Gold hits record high after ECB rate hike
London, April 7, 2011
Gold hit a fresh record high near $1,465 an ounce on Thursday after European Central Bank president Jean-Claude Trichet indicated the rate hike announced by the bank earlier may not be the first in a series.
Spot gold hit a record $1,464.80 an ounce and was bid at $1,460.50 at 1420 GMT, against $1,457 late in New York on Wednesday. US gold futures for June delivery were up $3.80 an ounce to $1,462.30, having peaked at $1,467.
The ECB lifted interest rates by 25 basis points on Thursday as expected, but Trichet said in a press conference after the move that the bank had not taken the decision as the first in a string of such moves.
"The market had factored in that Trichet would be a bit more hawkish in his comments," said Peter Fertig, a consultant at Quantitative Commodity Research. "If you look at government bond markets, they all recovered during his press conference."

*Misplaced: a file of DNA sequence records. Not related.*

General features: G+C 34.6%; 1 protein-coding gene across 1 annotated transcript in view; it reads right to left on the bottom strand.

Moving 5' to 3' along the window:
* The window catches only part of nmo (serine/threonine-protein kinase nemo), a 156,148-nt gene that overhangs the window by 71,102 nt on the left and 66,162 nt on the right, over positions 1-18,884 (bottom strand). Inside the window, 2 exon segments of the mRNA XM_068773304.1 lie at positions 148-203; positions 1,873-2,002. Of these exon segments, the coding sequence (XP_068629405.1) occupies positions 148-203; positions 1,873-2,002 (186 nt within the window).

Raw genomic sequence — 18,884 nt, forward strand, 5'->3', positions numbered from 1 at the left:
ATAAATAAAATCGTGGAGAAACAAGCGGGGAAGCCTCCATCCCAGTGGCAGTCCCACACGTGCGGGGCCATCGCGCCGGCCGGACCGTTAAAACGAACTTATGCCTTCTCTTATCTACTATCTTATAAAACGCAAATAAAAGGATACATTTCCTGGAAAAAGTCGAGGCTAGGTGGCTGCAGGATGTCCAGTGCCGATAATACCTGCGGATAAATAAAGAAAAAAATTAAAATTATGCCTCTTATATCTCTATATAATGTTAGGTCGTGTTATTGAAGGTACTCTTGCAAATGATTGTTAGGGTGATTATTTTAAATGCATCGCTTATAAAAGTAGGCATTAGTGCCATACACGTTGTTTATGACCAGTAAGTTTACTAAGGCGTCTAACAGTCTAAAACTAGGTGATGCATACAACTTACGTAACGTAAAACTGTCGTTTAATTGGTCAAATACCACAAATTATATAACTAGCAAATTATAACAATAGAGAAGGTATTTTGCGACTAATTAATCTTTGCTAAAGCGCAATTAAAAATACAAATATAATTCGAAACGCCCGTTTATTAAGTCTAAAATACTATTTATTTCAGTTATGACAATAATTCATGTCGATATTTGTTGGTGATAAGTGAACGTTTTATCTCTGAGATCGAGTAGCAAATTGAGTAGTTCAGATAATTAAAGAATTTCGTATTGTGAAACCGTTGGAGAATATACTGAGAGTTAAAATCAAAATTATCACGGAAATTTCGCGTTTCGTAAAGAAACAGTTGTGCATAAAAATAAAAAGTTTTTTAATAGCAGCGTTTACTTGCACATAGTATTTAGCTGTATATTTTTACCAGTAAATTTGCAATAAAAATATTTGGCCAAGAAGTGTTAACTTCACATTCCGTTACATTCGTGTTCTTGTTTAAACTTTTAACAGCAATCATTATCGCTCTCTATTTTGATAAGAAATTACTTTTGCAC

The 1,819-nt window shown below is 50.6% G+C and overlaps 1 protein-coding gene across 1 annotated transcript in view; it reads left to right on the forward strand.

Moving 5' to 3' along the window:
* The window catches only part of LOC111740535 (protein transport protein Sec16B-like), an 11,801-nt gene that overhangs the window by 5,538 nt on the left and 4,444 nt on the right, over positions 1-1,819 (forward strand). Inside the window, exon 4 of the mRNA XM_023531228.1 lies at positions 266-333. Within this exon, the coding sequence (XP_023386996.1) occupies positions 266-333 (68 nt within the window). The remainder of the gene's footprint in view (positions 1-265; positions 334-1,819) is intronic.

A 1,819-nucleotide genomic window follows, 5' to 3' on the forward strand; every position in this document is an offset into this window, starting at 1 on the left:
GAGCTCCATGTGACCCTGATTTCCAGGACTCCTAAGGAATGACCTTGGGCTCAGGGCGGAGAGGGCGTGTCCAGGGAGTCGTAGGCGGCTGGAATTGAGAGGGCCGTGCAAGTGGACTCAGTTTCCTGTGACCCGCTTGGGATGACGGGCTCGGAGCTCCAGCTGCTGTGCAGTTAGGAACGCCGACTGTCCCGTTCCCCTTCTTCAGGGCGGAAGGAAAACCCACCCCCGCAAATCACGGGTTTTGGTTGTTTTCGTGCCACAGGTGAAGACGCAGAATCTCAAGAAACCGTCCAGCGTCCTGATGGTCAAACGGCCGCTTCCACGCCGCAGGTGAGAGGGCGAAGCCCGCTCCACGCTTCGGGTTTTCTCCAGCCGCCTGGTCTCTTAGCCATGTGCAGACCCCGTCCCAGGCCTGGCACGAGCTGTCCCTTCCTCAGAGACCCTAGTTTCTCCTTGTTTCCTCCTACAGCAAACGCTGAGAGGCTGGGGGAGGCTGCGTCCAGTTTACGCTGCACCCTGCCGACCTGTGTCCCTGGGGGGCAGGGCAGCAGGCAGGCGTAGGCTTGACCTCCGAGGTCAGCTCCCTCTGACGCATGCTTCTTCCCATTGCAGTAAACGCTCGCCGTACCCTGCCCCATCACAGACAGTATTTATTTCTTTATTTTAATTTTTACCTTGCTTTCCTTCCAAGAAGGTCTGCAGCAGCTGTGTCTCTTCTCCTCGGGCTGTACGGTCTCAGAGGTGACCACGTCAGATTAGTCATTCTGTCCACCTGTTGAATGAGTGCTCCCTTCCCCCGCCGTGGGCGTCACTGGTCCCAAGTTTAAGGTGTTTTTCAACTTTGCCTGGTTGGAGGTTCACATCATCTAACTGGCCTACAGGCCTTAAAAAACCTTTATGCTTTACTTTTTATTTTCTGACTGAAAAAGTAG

"Of course they will be vigilant in monitoring inflation developments very closely. But it is more inflation expectations that made the ECB concerned, and less the actual increase (in inflation)."
Gold tends to suffer in a rising interest rate environment, as this raises the opportunity cost of holding non-interest bearing bullion. Expectations for a rise in euro zone rates kept a lid on gold's rally to record highs earlier this year.
That came largely on the back of unrest simmering across the Middle East and North Africa, which has lifted risk aversion, and boosted oil prices to multi-year highs.
A Nato air strike killed at least five rebels near the Libyan port of Brega, medics said, and insurgents reported Muammar Gaddafi's forces killed five more in a bombardment of besieged Misrata.